Marino’s grocery store expansion surges economic development in District 8 while addressing food desert concerns
District 8 houses some of Birmingham’s most valuable treasures of economic development. From the world renown Birmingham Crossplex sports facility to the bustling energy of diverse restaurants that touts Birmingham’s most robust cuisines, Birmingham’s west side is without a doubt scheduled for a comeback and business owners are taking notice.
In the eyes of life-long proud Ensley resident and businessman, Anthony Marino, whose also an heir of Marino’s grocery store, the treasure that exists in District 8 is well known as he is seeking to capitalize on investing in more nutritional based retail options.
“I want to be a participant and help bring west Birmingham back to the glory days like when I grew up,” said Marino. “We had a kiddie-land park, movie theater and bowling alley. Our community needs that same experience and I plan to help set the pace, especially as downtown is continuing to redevelop.”
Marino, whose Italian great-grandfather of Sicilian decent Tony, began Marino grocery store chains in the City of Fairfield in1925, took on his families’ legacy of responsibility and has consistently served to help meet the grocery needs of the western area and surrounding Birmingham communities.
This week Birmingham City Councilors will consider a vote to approve a public hearing for a zoning proposal ordinance to expand the facility by 5, 523 square feet. Changing the zoning district boundaries from R-3, Single Family District, to B-2 General Business District. The property is surrounded by Single Family homes, all of which are zoned R-3, while north and west of the subject property is zoned CB-2, Contingency Business District.
Also included in the zoning proposal, Marino will completely remodel and replace all interior refrigerated display cases to provide a much larger variety of meats, fruits, and vegetables as well as enlarging the interior sales floor to allow space for special low priced grocery items to save customers money on their complete grocery budgets.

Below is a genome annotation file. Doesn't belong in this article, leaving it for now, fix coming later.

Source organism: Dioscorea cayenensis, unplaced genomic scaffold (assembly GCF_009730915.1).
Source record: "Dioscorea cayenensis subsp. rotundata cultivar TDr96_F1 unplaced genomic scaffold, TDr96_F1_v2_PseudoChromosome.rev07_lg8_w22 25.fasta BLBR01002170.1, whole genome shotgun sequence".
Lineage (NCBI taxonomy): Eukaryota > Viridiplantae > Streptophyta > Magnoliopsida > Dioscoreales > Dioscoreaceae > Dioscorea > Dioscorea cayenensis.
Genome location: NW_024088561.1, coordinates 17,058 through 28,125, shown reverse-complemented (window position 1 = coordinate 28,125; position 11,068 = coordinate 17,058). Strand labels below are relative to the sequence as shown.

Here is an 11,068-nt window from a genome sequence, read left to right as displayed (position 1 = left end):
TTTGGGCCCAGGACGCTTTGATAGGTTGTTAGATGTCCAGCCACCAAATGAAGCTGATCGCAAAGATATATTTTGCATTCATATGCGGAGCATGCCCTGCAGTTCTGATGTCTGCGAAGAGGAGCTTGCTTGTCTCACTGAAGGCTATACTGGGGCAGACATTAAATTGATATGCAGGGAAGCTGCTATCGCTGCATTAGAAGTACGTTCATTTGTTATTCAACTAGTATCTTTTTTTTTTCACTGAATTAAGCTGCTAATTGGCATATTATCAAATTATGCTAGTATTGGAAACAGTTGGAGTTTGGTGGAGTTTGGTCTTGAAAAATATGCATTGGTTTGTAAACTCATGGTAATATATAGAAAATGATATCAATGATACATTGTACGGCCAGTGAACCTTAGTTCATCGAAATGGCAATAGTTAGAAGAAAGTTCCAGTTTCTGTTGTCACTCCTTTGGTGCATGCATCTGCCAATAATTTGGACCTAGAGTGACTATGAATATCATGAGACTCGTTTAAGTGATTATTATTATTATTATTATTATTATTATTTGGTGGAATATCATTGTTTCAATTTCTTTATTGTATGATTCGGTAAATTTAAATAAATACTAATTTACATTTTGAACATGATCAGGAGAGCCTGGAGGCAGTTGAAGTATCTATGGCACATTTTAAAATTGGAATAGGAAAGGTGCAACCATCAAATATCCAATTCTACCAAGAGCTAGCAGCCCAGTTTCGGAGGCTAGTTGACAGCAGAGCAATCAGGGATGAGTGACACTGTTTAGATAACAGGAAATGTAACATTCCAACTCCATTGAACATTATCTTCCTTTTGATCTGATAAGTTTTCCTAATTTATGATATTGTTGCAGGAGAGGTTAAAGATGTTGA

The grocery store expansion comes at the onslaught of growing food deserts, areas of the country that are lifeless of fresh fruit, vegetables, and other healthy whole foods, usually found in impoverished areas.
An estimated 88,000 Birmingham residents live in food deserts, a lack of grocery stores, farmers’ markets, and healthy food providers, plague Birmingham communities that suffer from blight.
Birmingham City Councilors have fought vigorously to consistently introduce economic development solutions that will attract potential nutritional solutions by way of community gardens and farmers markets and food trucks circulating throughout the city.
Marino, whose also the Chair of District 8’s annual community extravaganza “Party With A Purpose,” believes in investing quality service and improvements as he continues to build Marino’s into a premier grocery shopping experience complete with technology advancements.
“When you’re young you always say it’s the old people’s job to take care of things and make things happen in our communities,” Marino said. “Well I’m the ‘older person’ now so I’m not going to sidestep that responsibility. I’ve been charged with making a difference, and that’s what I’m going to continue to do.”
Birmingham City Councilor Steven Hoyt echoes the sentiments of Marino as he envisions more grocery store expansions not only within the District 8 communities, but also all over Birmingham.
“Citizens who are dedicated to action plans, especially when there is a dire need, always have my utmost support,” said Councilor Hoyt. “As the African proverb says, it takes a village to raise our children, I believe it also takes a village to recognize and address the needs of our communities to not just merely exist, but thrive and prosper in every way possible. I’m just humbled to help lead that process and be a part of that movement.”
This article is a contribution from Chiara Perry (firstname.lastname@example.org) in the Birmingham City Council Public Information Office. For more information please contact 205.254.2294.